Teacher Recruitment and Retention: 5 Recommendations for Solving the Crisis
5 Recommendations on Solving Teacher Recruitment and Retention
It’s not hard to find reports that schools are struggling to recruit or retain teachers and the word ‘’ is often heard. A recent from the Association of School and College Leaders, found that over 60 % of the 766 leaders polled had some or severe difficulty retaining teachers.
Geoff Barton, General Secretary of the ASCL, states that . With this mind, schools with their greater autonomy and increased school business staff can start to consider their own staff retention strategy and what can be done to stem the number of teachers leaving the profession.
Struggling to recruit and retain teachers in not a new phenomenon. sought to tackle teacher recruitment. Even in 1944 the Board of Education was thinking about addressing the “conditions of service which deter people from becoming teachers.”
Raising the status of teaching so “a sufficient number of men and women of quality will be attracted to the teaching profession,” was high on the agenda then, as it is now. Which begs the question, what has changed when it comes to teacher recruitment?
The has established a Special Interest Group (SIG) to tackle the problem of teacher supply and retention. Their , March 2022, proposes 5 recommendations to raise the status of the profession in order to retain and recruit teachers.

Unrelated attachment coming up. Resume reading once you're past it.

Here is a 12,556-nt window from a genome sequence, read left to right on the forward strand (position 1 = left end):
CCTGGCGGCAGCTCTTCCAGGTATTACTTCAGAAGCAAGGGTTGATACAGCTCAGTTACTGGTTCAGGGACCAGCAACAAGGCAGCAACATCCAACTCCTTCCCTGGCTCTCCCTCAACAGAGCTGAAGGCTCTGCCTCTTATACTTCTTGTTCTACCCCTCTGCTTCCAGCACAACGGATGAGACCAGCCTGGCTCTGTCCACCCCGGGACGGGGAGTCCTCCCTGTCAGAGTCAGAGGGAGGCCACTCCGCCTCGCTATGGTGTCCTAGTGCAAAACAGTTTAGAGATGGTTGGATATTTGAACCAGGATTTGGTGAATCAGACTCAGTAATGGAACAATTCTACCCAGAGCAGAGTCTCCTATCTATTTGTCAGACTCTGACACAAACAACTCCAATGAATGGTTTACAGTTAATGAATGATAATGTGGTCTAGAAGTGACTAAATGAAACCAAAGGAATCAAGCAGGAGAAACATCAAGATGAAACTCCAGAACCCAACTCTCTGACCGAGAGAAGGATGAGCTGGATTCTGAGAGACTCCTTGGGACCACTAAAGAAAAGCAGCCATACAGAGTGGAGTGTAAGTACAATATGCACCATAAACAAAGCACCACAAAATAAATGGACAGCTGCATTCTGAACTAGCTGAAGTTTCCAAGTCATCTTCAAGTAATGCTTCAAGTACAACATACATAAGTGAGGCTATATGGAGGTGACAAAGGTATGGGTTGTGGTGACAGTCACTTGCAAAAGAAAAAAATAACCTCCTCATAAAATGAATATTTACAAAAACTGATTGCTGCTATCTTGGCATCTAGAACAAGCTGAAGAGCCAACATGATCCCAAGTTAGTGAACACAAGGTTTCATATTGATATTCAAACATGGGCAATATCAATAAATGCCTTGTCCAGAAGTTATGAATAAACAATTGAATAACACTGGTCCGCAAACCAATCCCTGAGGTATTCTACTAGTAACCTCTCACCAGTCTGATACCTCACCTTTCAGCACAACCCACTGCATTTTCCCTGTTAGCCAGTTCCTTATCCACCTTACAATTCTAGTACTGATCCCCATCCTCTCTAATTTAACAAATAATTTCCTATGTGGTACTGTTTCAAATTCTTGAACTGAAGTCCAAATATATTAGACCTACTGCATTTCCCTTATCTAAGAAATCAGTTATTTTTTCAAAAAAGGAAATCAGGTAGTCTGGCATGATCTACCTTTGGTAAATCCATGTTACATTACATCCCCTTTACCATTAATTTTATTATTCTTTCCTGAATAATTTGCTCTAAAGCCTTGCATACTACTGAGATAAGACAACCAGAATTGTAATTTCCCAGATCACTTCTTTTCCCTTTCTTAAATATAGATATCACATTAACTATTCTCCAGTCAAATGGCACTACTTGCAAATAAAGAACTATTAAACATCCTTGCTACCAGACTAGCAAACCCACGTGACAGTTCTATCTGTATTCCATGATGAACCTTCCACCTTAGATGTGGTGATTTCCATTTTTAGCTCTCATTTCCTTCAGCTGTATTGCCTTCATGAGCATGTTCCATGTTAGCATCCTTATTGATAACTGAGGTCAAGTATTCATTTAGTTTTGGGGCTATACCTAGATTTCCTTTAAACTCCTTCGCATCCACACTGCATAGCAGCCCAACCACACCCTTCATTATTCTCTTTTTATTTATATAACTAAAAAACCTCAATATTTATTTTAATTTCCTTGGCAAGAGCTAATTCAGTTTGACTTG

Educational policy reforms come thick and fast and from multiple bodies, such as the Department for Education, Ofsted or arms-length bodies. Schools and school leaders can struggle to keep up the latest policy developments or have insufficient time to implement them successfully. Rapid policy shifts can create instability and “”
The report states that a “coordinated approach to policymaking” would be helpful for schools. However, with 5 Secretaries of State for Education from 2019- 2022, and 9 in the last 8 years, consistency and long-term vision in policy construction may be difficult to achieve.
Furthermore, the report states due to the consistent change initiatives, they very rarely have the opportunity to fruition. A suggestion here is schools should be granted a preparation time before implementing major policy reforms. Allowing people to process, understand and adopt new practices is key feature of successful change management.
The paper also suggested that the DfE works closely with the wider professional bodies like the and the to “deliver a proactive apolitical approach to teacher supply needs.” This will compensate for politically driven policies which impact teacher supply.
The problem is here is that the press and wider media has not been “wholly supportive of the profession”, particularly during the Covid-19 pandemic. However, it was during this time we saw the demands placed on schools increased, but with . The challenge is how can teachers gain the respect due for having taken on care roles and welfare support services?
The report suggests that the DfE and the media should work collaboratively to promote the extra tasks schools and teachers have undertaken. It goes on, Government should review funding for children, families and young people’s services. Social needs of pupils should be met by appropriate professionals such as social workers and mental health practitioners. In light of the present funding crisis in education, how this can be achieved at the moment is a question for debate.